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130YearsofService

 

Dear Parent or Caregiver:

 

Each year hundreds of people die in home fires in Canada and thousands are injured, some so badly they are disfigured for life. There are many ways we can act to reduce the awful toll of home fire, but every one of those ways starts with an understanding of the hazards that create fires and the safe behaviours that can prevent fires or protect us if fire occurs.

 

I want your child to know how to be fire safe, so I am committed to teaching fire safety. Our class will be studying ways to prevent fires and what to do in a fire through the “Learn Not to Burn” program produced by the National Fire Protection Association (NFPA).

 

In addition to classroom activities, this program involves home activities you can do as a family. These home activities will help your child spot hazards in your home and teach fire safety to your entire family. But I need your support. Please discuss the fire safety behaviours presented at school and work as a family to complete the activities sent home. This material is also available in 10 languages via our website: www.brandonfire.ca. I encourage you to check out these resources.

 

Fire safety education is the key to saving life and property from fire. Proof that it works can be seen in the hundreds of success stories reported to NFPA by fire fighters, parents, and teachers. Many of these true stories tell of children who saved a life because they knew what to do in a fire situation. Here is the story of a documented “SAVE” incident from Brandon:

 

On June 9, 2000, Katrina Elliott became a hero!

 

That morning, Katrina’s house started on fire. Unable to wake her mother, Katrina rushed over to a neighbour’s house with her little brother and called 911. Brandon Fire and Emergency Services responded and Katrina’s mother was rescued. Katrina’s quick thinking save lives and averted a catastrophe. But how did she know what to do? Katrina’s answer: “I learned it in school.” Katrina was a student at Riverview School and had taken part in the Learn Not to Burn® program.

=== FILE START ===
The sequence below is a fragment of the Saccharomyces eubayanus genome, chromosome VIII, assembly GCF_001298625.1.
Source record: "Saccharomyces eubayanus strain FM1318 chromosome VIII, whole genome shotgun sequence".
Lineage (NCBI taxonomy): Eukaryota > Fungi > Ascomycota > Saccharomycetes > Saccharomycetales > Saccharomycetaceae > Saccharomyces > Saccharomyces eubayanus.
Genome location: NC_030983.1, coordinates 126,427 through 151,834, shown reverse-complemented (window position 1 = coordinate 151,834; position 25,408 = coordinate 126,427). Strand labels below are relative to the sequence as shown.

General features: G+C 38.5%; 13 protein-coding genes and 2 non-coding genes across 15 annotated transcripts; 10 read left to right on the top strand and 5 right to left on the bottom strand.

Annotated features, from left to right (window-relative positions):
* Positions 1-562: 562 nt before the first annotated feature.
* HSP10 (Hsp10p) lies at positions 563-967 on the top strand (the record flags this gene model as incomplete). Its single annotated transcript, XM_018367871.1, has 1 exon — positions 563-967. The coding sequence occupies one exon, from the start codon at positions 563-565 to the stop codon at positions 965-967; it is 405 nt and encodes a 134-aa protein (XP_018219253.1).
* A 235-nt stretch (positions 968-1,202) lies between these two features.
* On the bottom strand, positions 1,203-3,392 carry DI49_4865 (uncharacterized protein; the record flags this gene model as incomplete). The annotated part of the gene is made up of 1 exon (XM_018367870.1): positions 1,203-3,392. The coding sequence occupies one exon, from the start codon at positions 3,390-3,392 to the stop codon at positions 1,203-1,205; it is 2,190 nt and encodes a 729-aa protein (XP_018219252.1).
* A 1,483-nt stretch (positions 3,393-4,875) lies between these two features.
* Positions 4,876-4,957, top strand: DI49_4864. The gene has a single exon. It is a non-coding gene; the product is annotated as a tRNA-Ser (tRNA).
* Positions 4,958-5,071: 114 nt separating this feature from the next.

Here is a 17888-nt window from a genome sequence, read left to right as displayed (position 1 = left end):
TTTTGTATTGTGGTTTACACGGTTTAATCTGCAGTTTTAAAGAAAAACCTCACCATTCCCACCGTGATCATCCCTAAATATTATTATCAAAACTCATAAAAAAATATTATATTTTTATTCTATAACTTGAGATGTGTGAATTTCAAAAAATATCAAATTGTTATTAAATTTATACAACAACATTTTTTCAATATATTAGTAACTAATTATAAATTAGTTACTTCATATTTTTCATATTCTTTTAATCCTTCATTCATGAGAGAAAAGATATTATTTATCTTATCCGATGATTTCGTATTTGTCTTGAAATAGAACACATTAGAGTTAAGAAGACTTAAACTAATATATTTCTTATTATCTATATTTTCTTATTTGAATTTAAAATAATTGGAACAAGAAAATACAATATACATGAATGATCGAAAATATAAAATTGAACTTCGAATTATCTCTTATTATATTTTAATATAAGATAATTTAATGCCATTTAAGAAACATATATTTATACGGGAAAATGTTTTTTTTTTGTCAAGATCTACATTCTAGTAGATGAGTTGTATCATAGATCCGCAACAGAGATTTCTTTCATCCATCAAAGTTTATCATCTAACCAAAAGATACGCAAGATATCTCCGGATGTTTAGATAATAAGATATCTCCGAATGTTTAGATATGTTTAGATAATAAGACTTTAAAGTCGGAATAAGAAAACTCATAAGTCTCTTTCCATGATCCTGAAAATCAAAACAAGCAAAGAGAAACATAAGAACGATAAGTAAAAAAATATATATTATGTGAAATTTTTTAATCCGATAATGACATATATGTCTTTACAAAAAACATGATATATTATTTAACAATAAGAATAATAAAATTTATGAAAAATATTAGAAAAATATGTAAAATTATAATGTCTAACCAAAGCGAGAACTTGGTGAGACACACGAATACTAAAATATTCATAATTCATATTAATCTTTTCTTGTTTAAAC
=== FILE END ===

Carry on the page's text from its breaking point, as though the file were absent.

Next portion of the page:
Our program proudly received the FM Global Fire Prevention Award as a result of our efforts in providing on-going fire safety education to our community. I also need to acknowledge it is with the generous support of our corporate sponsors that we are able to continue with this important program.

 

On the other side of this letter is a list of the fire safety behaviours and when they are to be presented in this four-step program. Working together as a team, we can protect our children and loved ones.

 

Behaviours Introduced

Behaviours Reviewed

Kindergarten:
- Performing Stop, Drop and Roll
- Performing Crawl Low Under Smoke
- Practising Match and Lighter Safety
- Performing Cool a Burn Procedure
- Community Helpers
Grade One:
- Reporting Fire and Smoke Immediately
- Responding Correctly During Fire and Smoke Drills
- Identifying Exit signs and Knowing Two Ways Out of Buildings Other Than Your Home

 

- Performing Stop, Drop and Roll
- Performing Crawl Low Under Smoke
- Practising Match and Lighter Safety
- Performing Cool a Burn Procedure
- Community Helpers

Grade Two:
- Installing and Maintaining Smoke Alarms
- Participating in Home Hazard Inspections
- Using a Home Escape Plan

 

- Performing Stop, Drop and Roll
- Performing Crawl Low Under Smoke
- Practising Match and Lighter Safety
- Performing Cool a Burn Procedure
- Community Helpers
- Reporting Fire and Smoke Immediately
- Responding Correctly During Fire and Smoke Drills
- Identifying Exit signs and Knowing Two Ways Out of Buildings Other Than Your Home

Grade Three:
- Practising Fire Safety Around Home Heating Sources
- Practising Fire Safety with Flammable Liquids
- Practising Outdoor Fire Safety

 

- Performing Stop, Drop and Roll
- Performing Crawl Low Under Smoke
- Practising Match and Lighter Safety
- Performing Cool a Burn Procedure
- Community Helpers
- Reporting Fire and Smoke Immediately
- Responding Correctly During Fire and Smoke Drills
- Identifying Exit signs and Knowing Two Ways Out of Buildings Other Than Your Home
- Installing and Maintaining Smoke Alarms
- Participating in Home Hazard Inspections Using a Home Escape Plan